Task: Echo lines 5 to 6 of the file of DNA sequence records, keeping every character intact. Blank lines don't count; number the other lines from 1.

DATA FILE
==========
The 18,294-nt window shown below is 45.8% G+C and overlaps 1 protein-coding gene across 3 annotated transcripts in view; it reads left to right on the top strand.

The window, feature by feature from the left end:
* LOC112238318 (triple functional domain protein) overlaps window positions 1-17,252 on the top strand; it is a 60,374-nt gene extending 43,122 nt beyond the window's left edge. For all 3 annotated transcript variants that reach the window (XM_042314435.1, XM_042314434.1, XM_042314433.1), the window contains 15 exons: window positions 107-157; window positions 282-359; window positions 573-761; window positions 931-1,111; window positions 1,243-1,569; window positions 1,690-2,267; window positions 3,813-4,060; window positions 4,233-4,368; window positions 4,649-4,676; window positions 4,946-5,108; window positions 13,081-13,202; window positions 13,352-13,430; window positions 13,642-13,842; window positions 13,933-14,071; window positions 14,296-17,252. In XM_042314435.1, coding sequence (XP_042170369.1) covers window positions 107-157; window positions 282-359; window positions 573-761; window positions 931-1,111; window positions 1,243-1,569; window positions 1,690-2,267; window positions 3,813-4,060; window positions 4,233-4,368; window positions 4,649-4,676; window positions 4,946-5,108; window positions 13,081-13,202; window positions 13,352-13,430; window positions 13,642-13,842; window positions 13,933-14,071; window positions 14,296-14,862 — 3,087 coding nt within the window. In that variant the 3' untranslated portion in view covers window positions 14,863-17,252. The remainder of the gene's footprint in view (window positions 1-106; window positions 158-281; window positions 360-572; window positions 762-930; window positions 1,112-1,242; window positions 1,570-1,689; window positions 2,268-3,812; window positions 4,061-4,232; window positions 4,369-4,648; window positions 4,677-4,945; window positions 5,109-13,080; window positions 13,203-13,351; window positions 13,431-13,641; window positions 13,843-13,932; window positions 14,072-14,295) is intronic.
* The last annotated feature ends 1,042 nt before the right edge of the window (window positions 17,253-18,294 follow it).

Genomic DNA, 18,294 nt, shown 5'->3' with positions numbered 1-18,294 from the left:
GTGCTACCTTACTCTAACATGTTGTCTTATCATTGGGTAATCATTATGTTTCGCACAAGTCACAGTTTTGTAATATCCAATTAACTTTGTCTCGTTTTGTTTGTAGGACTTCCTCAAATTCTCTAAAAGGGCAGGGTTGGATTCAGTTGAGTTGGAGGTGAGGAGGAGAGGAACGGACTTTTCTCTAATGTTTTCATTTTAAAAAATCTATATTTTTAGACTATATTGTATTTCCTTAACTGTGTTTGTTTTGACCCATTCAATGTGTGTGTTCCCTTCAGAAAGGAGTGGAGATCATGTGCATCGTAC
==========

Genomic DNA, 18,294 nt, shown 5'->3' with positions numbered 1-18,294 from the left:
GTGCTACCTTACTCTAACATGTTGTCTTATCATTGGGTAATCATTATGTTTCGCACAAGTCACAGTTTTGTAATATCCAATTAACTTTGTCTCGTTTTGTTTGTAGGACTTCCTCAAATTCTCTAAAAGGGCAGGGTTGGATTCAGTTGAGTTGGAGGTGAGGAGGAGAGGAACGGACTTTTCTCTAATGTTTTCATTTTAAAAAATCTATATTTTTAGACTATATTGTATTTCCTTAACTGTGTTTGTTTTGACCCATTCAATGTGTGTGTTCCCTTCAGAAAGGAGTGGAGATCATGTGCATCGTAC